If only we could all learn to coexist … with dinosaurs.
That’s one of the profound messages in “Jurassic World Dominion” (PG-13, 146 minutes, in theaters), the sixth, and, hopefully, last in the “Jurassic Park” series.
OK, the dinosaur business is a metaphor. The film is essentially saying that humans don’t own the planet, that we’re just one of many types of critters who have come and gone throughout history and will continue to do so if we don’t mess things up too badly.
But of coursaurus!
With the obvious ecological message in tow, this new “Jurassic” can be described, to borrow a phrase from my pal Shawn Fitzgerald, as a dinosnore.
Directed by Colin Trevorrow (he’s always a day away) and written by Trevorrow and Emily Carmichael, “World Dominion” not only offers the usual human-in-peril situations found in the previous Jurassics, it shamelessly steals from other films and genres, only adding dinosaurs into the equation.
We’ve got Chris Pratt channeling Duke Wayne as, on horseback, his character chases after and lassos a dinosaur.
We’ve got Pratt channeling Tom Cruise in “Mission: Impossible” mode as he speeds down the narrow streets of Malta on a chopper during an extended chase scene in which he’s pursued by the prehistoric beasts.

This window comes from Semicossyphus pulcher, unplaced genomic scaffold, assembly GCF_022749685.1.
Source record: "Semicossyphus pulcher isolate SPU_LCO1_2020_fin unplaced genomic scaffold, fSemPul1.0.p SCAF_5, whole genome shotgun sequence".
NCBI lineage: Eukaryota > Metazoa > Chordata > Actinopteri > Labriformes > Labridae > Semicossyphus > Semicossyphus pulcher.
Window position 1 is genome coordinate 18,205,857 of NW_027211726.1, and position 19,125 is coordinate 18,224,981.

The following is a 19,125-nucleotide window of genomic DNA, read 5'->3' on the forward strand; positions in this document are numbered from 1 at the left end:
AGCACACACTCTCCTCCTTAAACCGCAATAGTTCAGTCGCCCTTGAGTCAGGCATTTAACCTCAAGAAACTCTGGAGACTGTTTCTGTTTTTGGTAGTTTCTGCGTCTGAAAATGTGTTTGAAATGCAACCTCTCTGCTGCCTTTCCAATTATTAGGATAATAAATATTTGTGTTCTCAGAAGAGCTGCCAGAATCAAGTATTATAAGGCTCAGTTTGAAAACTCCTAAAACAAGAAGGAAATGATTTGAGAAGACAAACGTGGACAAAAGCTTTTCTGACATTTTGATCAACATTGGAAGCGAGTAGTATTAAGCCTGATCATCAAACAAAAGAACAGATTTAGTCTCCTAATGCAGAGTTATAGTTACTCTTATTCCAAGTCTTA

We’ve got a dino splintering a door and sticking its face through it, a la Jack Nicholson in “The Shining.” “Heeeere’s Rexy!”
The film generates next to no suspense, since we pretty much know who will live (the good guys) and who will die (the bad guys) from the get-go. Campbell Scott, a great actor in a thankless cliche of a role (imagine a bland James Bond villain without a cool nickname), might as well wear a nametag with “Future Dino Lunch” written on it.
In one action scene after another, Pratt or Bryce Dallas Howard or one of the other good guys (returning “Jurassic” vets Laura Dern, Sam Neill and Jeff Goldblum among them) just miss getting devoured or torn to shreds. How many nick-in-time life-saving moments can you have in one movie? I didn’t count, but “World Dominion” might challenge for the world record.
The plot? I’ll spare you. There are clones, including a teen girl (Isabella Sermon) who’s central to the story. There are locusts. There’s a plot to dominate the world economy. And there are dinosaurs of various types … and they are hungry.
The film will leave you hungry, too. Hungry for something more compelling. ** (out of four)
** Click here for Tim Miller’s previous movie columns for Cape Cod Wave **
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Tim Miller is a Cape-based member of the Boston Society of Film Critics. He also teaches film and journalism at Cape Cod Community College in West Barnstable. You can contact Tim at [email protected] or follow him onTwitter @TimMillerCritic. Or you can ignore him completely.